At least 25 leading international rights groups in various fields, human rights and media, have called for an end to certain measures of emergency rule in Turkey, warning against gross human rights violations and endangering the basic tenets of democracy and the rule of law.
The organizations, which signed the memorandum, underlined the fact that Turkey has every sort of right to investigate the July 15 abortive coup and to find the responsible for the violent events accompanied the failed attempt.
While Turkey’s immediate act to invoke a state of emergency is legitimately understandable, the far-reaching and excessive powers exercised by the authorities during the first three months fuel concerns over the nature of the emergency rule and government decrees, the rights groups said in a joint statement on Oct 19, a day before extension of emergency rule began.
“The removal of fair trial protections and crucial safeguards against torture and other ill-treatment exceed permissible, justified derogations and risk violating the absolute prohibition in international law against torture and other cruel, inhuman or degrading treatment,” the statement said.
The statement came amid abundant claims of torture and mistreatment of prisoners arrested in the post-coup crackdown.
Recently, president of a prominent lawyers association in Turkey said people jailed as part of a government campaign against the Gulen movement have been subjected to torture in barbaric ways, and even rape, after meeting with lawyers, families, and visits to a hospital.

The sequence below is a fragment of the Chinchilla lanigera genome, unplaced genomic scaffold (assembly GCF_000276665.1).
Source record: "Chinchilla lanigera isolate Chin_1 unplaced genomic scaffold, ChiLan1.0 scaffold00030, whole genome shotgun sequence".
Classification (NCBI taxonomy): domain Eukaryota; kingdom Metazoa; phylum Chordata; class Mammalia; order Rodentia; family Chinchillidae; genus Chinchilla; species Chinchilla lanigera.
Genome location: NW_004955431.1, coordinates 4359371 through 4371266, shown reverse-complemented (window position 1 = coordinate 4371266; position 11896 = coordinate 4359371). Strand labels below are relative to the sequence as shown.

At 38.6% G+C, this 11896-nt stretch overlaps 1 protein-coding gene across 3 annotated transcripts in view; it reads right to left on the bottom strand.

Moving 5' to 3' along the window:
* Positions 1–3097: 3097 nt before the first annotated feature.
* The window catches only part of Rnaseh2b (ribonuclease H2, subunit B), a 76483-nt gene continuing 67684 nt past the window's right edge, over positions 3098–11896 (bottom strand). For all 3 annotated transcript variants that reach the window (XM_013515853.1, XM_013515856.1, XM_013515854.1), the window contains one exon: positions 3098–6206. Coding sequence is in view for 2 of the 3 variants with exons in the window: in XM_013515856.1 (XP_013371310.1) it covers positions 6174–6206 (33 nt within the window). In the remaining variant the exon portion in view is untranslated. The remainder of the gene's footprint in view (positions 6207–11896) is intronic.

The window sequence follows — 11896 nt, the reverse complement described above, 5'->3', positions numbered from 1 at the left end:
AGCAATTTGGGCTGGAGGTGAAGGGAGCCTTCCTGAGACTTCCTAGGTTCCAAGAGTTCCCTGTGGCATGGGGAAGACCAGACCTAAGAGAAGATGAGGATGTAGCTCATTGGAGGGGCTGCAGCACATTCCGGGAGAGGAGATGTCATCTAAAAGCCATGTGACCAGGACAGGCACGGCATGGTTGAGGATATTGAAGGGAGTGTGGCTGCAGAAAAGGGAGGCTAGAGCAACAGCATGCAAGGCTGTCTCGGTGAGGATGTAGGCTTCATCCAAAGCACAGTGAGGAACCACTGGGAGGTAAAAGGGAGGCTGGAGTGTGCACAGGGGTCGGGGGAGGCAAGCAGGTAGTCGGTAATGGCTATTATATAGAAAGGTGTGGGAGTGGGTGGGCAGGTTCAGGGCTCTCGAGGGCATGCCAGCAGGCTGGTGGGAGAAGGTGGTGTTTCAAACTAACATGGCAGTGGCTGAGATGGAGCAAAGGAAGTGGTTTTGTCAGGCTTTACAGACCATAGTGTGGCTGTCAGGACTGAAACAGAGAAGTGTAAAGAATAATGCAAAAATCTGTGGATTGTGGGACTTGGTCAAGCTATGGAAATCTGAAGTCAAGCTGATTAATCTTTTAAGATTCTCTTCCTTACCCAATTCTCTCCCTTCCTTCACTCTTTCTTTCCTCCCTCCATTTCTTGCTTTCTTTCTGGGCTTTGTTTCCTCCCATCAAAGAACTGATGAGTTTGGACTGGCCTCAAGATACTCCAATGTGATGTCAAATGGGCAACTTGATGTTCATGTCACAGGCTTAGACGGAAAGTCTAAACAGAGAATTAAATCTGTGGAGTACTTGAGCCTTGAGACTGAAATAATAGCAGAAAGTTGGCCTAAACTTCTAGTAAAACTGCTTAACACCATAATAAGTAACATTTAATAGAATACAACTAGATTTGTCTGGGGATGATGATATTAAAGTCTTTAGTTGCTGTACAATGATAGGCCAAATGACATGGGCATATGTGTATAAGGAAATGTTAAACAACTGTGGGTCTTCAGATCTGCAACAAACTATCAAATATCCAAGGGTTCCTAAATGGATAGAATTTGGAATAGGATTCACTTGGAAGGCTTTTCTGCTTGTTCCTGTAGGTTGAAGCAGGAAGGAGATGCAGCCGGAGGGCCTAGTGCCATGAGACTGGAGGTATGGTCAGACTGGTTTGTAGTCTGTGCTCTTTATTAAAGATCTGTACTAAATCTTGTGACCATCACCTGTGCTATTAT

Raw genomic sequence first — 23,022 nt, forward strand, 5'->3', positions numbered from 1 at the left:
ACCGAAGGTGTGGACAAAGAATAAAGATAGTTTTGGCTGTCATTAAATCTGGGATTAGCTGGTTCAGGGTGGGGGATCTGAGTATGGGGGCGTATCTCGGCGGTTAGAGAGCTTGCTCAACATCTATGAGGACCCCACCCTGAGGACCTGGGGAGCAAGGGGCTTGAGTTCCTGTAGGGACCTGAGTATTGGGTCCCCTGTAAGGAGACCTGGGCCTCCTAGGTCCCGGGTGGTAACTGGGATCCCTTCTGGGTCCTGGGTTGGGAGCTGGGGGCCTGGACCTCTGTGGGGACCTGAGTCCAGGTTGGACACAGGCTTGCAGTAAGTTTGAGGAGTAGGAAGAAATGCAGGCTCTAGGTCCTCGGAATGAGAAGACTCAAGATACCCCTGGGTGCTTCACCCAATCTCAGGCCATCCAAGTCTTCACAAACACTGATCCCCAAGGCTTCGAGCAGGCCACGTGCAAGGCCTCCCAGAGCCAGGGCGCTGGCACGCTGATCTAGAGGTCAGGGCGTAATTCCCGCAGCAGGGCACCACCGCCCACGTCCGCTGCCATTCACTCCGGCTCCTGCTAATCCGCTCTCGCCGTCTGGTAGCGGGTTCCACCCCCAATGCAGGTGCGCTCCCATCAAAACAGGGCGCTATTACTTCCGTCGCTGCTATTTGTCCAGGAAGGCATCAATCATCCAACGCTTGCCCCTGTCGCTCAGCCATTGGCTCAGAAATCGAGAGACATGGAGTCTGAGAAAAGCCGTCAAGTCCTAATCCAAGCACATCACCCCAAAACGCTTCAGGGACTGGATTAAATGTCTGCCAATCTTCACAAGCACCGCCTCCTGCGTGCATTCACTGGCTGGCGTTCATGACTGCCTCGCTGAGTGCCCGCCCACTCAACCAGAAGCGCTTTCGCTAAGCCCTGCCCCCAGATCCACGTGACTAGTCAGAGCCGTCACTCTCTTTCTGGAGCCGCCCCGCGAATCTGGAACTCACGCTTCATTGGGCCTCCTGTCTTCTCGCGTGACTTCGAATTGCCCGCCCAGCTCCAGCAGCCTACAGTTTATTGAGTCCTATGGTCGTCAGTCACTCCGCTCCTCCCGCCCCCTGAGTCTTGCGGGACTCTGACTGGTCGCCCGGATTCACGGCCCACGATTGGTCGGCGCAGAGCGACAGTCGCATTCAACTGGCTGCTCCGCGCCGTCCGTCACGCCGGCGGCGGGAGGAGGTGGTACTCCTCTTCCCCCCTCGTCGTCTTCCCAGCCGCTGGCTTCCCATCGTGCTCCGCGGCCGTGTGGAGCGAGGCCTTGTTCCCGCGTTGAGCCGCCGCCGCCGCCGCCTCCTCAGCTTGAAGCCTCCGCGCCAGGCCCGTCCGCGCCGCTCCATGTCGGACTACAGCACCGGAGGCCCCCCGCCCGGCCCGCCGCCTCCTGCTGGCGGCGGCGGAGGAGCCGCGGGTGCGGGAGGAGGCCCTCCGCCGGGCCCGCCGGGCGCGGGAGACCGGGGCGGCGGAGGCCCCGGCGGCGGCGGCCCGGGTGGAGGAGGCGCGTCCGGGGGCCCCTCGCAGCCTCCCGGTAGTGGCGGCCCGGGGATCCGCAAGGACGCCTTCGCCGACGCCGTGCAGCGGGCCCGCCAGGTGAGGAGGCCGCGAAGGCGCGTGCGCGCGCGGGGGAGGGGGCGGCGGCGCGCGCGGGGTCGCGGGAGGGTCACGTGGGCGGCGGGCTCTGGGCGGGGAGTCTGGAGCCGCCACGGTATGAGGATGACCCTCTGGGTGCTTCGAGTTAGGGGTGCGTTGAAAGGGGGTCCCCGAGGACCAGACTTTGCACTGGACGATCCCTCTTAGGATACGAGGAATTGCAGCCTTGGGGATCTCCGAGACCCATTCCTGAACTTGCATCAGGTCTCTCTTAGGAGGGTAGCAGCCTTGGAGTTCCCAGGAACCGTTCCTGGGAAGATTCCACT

“They remove the nails of colleagues [during detention] at police stations,” Selçuk Kozagacli, the president of the Modern Lawyers’ Association (CHD) said. He added that he even saw people underwent a colectomy after objects inserted into their anuses at police stations and prisons.
More than a week after the coup, Amnesty International, which is among the signatories of the statement, released a report suggesting credible evidence of torture, mistreatment and even rape against those who were arrested after the coup.
“We call on the Government of Turkey to revoke the measures under the state of emergency, the application of which, in practice is incompatible with Turkey’s human rights obligations,” the Wednesday statement noted.
“At the very least, we urge the Government of Turkey to narrow the scope of the emergency measures by revoking provisions that enable human rights violations and are not consistent with Turkey’s obligations under international law,” the statement added.
It has also called on Turkey’s Western partners, the U.S. and the EU, to publicly condemn human right violations in Turkey.
The statement, in a detailed fashion, elaborated on the dismal state of media, given the fact that 130 journalists are behind bars as of Oct. 19, and 2,300 journalists and media workers have been left without a job after government shutdown of more than 150 media outlets since the July 15 coup.
The detainees have been denied to access to choose their lawyer under pressure of authorities, have limited right for visits by relatives and endure tremendous difficulties in dire conditions of detention centers.